Caretaker Economy Minister Raoul Nehme announced that the Lebanese authorities intend to demolish what remains of the silos located at the Port of Beirut.
In a Thursday press conference, Nehme revealed that the grain silos have been found to be endangering public safety due to having a high risk of collapse, and that’s according to the findings of the experts who have evaluated their condition.
The silos, which were severely damaged during the massive port explosion that ravaged Beirut on August 4th, were themselves believed to be at risk of exploding because of the gases emitted by the grains stored inside them, the official said.
“I asked the [prime minister] to have the Council for Development and Reconstruction help us eliminate the threat of the explosion. He informed us that the council does not have experts in this regard,” Nehme explained.
After a series of calls, a number of experts, including one who came from Paris, arrived at Beirut Port to inspect the destroyed silos.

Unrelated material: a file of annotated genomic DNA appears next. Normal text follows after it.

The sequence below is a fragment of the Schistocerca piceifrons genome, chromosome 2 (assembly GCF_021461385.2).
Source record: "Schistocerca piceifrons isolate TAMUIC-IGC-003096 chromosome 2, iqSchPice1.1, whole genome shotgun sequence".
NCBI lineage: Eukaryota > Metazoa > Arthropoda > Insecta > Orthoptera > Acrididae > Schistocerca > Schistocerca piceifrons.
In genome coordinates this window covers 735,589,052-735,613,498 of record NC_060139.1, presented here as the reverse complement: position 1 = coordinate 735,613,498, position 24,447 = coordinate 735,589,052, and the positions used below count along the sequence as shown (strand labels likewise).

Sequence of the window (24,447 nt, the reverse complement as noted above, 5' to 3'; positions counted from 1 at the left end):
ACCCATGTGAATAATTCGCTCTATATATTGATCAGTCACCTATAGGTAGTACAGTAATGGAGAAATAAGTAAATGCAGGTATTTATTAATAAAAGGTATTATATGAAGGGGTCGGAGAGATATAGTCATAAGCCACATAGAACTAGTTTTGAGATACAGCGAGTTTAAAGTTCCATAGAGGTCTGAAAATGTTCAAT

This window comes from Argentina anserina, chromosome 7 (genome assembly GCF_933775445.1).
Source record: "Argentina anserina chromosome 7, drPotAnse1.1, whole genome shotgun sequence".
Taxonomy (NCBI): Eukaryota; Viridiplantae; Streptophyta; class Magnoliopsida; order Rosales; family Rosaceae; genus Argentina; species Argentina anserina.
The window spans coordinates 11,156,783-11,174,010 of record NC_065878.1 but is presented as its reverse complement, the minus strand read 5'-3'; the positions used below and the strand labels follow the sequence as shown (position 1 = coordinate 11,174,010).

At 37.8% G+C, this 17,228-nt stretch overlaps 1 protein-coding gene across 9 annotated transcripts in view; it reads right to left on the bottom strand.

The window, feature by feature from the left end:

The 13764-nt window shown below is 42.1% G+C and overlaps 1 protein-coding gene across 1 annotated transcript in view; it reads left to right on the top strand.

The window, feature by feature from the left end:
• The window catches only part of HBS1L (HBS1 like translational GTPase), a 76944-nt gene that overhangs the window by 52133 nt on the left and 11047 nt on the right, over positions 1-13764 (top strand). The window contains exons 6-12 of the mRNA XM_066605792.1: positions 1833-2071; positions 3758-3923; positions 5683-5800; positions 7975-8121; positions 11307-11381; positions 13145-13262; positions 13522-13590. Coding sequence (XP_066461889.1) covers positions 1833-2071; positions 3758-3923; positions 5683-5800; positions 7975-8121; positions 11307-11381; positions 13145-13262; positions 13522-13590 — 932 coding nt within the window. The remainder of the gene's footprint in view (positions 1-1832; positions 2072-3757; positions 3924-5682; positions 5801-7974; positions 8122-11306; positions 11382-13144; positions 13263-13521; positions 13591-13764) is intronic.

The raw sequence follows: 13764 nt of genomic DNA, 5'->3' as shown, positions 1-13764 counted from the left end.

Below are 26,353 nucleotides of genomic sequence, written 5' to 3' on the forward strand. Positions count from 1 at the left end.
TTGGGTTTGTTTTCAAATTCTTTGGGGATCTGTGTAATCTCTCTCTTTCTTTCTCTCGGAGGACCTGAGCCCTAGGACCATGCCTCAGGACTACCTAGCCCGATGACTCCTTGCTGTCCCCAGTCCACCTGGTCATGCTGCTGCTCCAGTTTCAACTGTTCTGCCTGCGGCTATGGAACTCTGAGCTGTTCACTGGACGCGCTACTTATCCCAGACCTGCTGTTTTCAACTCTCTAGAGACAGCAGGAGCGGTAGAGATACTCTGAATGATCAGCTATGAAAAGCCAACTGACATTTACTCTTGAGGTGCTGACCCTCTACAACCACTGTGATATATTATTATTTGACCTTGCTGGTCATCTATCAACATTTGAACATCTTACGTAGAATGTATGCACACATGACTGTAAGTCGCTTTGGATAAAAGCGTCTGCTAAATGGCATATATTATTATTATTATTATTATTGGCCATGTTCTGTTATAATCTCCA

The experts’ findings were reassuring, Nehme said, as they revealed that an explosion would need a much higher heat level than the current one, which doesn’t exceed 50 degrees Celcius.
Eventually, after continued study, it was concluded that the silos’ collapse is possible “at any moment, especially since the foundations are damaged, and demolishing them has become necessary to avoid any other problem that may arise.”
However, before the demolition can take place, the grains stored inside, deemed unsuitable for human or animal consumption, must be removed, Nehme noted.
With that said, the caretaker minister confirmed that the emptying and demolition of the silos will take place in coordination with the Lebanese Army and with engineers in Lebanon and abroad.
The 50-meter-high silos, constructed with robust materials in the late 60s, were credited with saving Beirut and its residents from a far worse fate during the port explosion after absorbing much of the blast’s devastating impact.
Despite the reported risk of collapse, that structure, which has been one of the main landmarks of Beirut, will be lost forever, another loss to add to the many dispiriting consequences of the blast.
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